The Blog


This is a guest blog written by Liz Tilley.

Sometimes, the more you think about an issue the more you feel like you sink deeper into the mud? Does this sound familiar? It can be exhausting. These questions might be the lifeline you need to help pull you out and hose you down:

What are the facts?

We can get so tied up in our emotions that we lose sight of the facts. Try writing down the facts around the issue; not assumptions or assertions, not “I think” or “I feel”; just the facts as you know them. The funny thing is that when you do this you can realise you don’t actually have all the facts. There may be data you’re missing or more perspectives you need to gather so you have more information. Looking at the facts can also bring an “aha” moment when you realise your options are pretty clear.

How can I disrupt the pattern I’m stuck in? 

If you’ve been waltzing about the issue maybe it’s time to try a little hip-hop? If you’ve been thinking and pondering and debating then try changing this pattern to something left of centre. That may be something physical like going to a golf range and imagining each golf ball is a different option and seeing which one you swing at with the most energy…and thinking about why that might be?

It may be something like throwing paint on a canvas, or borrowing the kids crayons and drawing pictures for how each option makes you feel. Anything to give your subconscious the space to explore the issue in a playful and creative way.

Or it could be taking the time to think about the options you’re most fearful of, and exploring the ‘worst case scenario’ so that fear is not blocking your thinking. We can then engage the pre-frontal cortex, the problem solving part of our brain, and ask “How likely is it that the worst case scenario will happen?”, “How would I manage it if it does?” “Who could help me ?”.

Will this choice propel me toward an inspiring future or will it keep me stuck in the past?

This question is from Debbie Ford’s book “The Right Questions”. I love it because it’s a question that makes us consider what we want an inspiring future to look like. It makes us stop and think about what our values are and what’s important to us. It brings an understanding that every decision, no matter how small, can move us forward or keep us stuck. A challenging question like this calls on us to dig a little deeper. Sometimes we dig so deep we tunnel out. A courageous question like this can also be like the shovel we need to get us out of the mud.

What’s great about the mud?

Sometimes we say we want something, and yet what we say and do takes us further away from what we want, not closer to it. In their book “Immunity to Change”, Kegan and Lahey explore the neuroscience of hidden commitments and how they prevent us from making change. We might say we want to go overseas next year but keep spending money on expensive dinners out. Our commitment to quality time with our partner and good food is competing with our commitment to save for a trip. So, while we might say we want to get out of the mud of indecision, we might also be committed to fun and freedom from responsibility. We might love the carefree squishy fun of playing in the mud of indecision so much it is competing with our desire to make a decision. Taking time to recognise and acknowledge what’s great about the mud can be a gateway to understanding what we need to address an unmet need and move forward.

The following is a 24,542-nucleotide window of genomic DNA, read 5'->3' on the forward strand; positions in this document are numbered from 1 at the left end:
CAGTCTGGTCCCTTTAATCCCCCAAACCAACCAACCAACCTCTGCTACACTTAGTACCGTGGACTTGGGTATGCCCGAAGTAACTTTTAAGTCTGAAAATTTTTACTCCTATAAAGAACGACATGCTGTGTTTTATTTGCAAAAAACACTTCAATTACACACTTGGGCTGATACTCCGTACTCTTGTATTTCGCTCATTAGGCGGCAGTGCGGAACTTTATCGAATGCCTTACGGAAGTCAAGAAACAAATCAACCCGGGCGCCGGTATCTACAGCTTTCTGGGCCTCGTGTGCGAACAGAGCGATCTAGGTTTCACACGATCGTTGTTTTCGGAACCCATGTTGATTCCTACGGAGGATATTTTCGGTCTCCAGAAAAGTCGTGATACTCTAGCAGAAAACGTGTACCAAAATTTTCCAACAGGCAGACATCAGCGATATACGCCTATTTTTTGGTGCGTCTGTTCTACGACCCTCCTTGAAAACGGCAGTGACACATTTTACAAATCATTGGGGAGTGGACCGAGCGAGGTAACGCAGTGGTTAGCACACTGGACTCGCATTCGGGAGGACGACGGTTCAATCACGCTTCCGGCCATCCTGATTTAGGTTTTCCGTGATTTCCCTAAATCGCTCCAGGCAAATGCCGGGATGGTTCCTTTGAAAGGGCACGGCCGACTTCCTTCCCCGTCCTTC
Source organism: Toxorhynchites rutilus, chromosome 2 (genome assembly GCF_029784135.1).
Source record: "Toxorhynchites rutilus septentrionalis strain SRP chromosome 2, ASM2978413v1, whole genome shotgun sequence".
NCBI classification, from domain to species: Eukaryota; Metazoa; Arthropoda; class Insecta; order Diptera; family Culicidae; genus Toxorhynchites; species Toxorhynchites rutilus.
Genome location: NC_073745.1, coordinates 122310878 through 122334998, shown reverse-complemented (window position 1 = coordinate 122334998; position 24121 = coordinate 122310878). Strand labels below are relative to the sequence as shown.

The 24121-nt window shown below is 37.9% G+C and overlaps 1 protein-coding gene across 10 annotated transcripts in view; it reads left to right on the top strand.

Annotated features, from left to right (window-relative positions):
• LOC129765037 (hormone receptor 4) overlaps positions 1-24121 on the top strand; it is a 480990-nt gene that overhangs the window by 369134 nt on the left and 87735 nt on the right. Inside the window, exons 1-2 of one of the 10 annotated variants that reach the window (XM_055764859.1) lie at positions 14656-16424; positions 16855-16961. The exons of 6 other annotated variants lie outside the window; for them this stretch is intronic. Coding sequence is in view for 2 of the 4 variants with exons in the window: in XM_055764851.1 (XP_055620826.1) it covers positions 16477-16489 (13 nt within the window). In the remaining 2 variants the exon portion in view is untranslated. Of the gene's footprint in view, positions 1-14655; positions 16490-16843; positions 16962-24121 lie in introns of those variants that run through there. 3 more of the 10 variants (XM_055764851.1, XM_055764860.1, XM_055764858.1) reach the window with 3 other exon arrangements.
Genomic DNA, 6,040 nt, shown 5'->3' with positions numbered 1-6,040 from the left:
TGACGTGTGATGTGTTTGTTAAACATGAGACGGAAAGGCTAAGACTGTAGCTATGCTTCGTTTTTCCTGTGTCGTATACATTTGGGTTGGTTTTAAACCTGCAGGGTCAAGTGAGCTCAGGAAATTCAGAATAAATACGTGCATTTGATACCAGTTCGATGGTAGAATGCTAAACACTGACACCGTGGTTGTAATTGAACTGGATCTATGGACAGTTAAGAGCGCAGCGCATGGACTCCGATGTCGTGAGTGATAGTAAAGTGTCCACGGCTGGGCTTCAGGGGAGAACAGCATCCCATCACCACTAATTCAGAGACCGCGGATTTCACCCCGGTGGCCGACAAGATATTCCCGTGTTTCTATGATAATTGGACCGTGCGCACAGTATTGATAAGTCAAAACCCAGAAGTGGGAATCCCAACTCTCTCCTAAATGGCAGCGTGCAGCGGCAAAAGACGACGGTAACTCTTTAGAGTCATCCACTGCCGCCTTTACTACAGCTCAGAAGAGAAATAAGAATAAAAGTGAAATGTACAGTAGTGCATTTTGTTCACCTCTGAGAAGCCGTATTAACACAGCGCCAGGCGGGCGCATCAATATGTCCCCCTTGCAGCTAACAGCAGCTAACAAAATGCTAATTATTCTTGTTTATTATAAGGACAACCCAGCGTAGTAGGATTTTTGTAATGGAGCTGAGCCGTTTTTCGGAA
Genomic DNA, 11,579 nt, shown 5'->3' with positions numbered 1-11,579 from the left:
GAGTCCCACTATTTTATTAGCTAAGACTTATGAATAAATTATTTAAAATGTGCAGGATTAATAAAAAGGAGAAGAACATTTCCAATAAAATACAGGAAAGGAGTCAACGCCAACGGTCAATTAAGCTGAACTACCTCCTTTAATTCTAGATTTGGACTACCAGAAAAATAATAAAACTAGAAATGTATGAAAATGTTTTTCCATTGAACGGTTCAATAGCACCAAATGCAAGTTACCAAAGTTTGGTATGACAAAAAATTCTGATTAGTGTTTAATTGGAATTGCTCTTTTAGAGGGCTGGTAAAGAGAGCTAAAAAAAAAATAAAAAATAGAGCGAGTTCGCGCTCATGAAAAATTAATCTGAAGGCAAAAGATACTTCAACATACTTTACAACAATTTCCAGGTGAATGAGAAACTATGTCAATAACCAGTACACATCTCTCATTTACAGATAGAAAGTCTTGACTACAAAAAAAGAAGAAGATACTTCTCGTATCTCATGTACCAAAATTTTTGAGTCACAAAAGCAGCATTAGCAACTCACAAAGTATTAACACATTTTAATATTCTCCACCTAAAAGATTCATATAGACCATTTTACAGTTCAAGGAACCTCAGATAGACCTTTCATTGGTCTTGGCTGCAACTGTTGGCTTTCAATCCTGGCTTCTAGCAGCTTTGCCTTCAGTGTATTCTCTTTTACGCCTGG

Do I need some professional help with this?

If your car has broken down and you’re stuck, you call on someone with the right gear and skills to help you out. If you apply the same thinking to your professional life who could you call on?

If you feel stuck in your job but don’t think you can afford to take a lower paying one that you’d enjoy more, then maybe you need to see a financial advisor and determine what options you have. If you find situations at work extremely stressful because they remind you of something in your past that was painful or traumatic then maybe seeing a psychologist or counsellor might be a sensible move.

Seeking the advice of a professional coach is a wonderful way to get ‘unstuck’. Working with a coach is a thought-provoking and creative process that inspires you to maximise your personal and professional potential.

As a coach I see the power of the process all the time and it’s reflected in client feedback after the very first coaching session such as, “I’m seeing things differently now” or “I’ve got new insights I didn’t have before”.

According to research, ‘insights are heavy hitters for lasting learning. Insight-based motivation is ‘intrinsic motivation’ – the gold standard of motivation (Eccles & Wigfield, 2002) as insights are self-generated’ (Why Insight Matters: how and why the ‘aha’! moment is central for leading behaviour change” Josh David, Christine Chesebrough, David Rock and Christine Cox; NeuroLeadership Journal, Volume 6, 2015).

As a coach I’m not shovelling clients out of the mud…I’m empowering them to find their own way out. I might share some skills or strategies along the way for them to consider, but they get themselves out.

Along the way they learn more about themselves and develop greater awareness and techniques to see the next mud pit and figure out how to go around it, or through it, or perhaps they grow new capabilities that give them wings to fly right over it. 

I’m constantly in awe of the creative and innovative ways in which clients find their own unique ways to move forward.

Liz Tilley is an executive coach, conflict management coach, retreat facilitator and speaker based in Canberra, Australia. She has a background of over 25 years in communications in the not-for-profit, corporate and government sectors.

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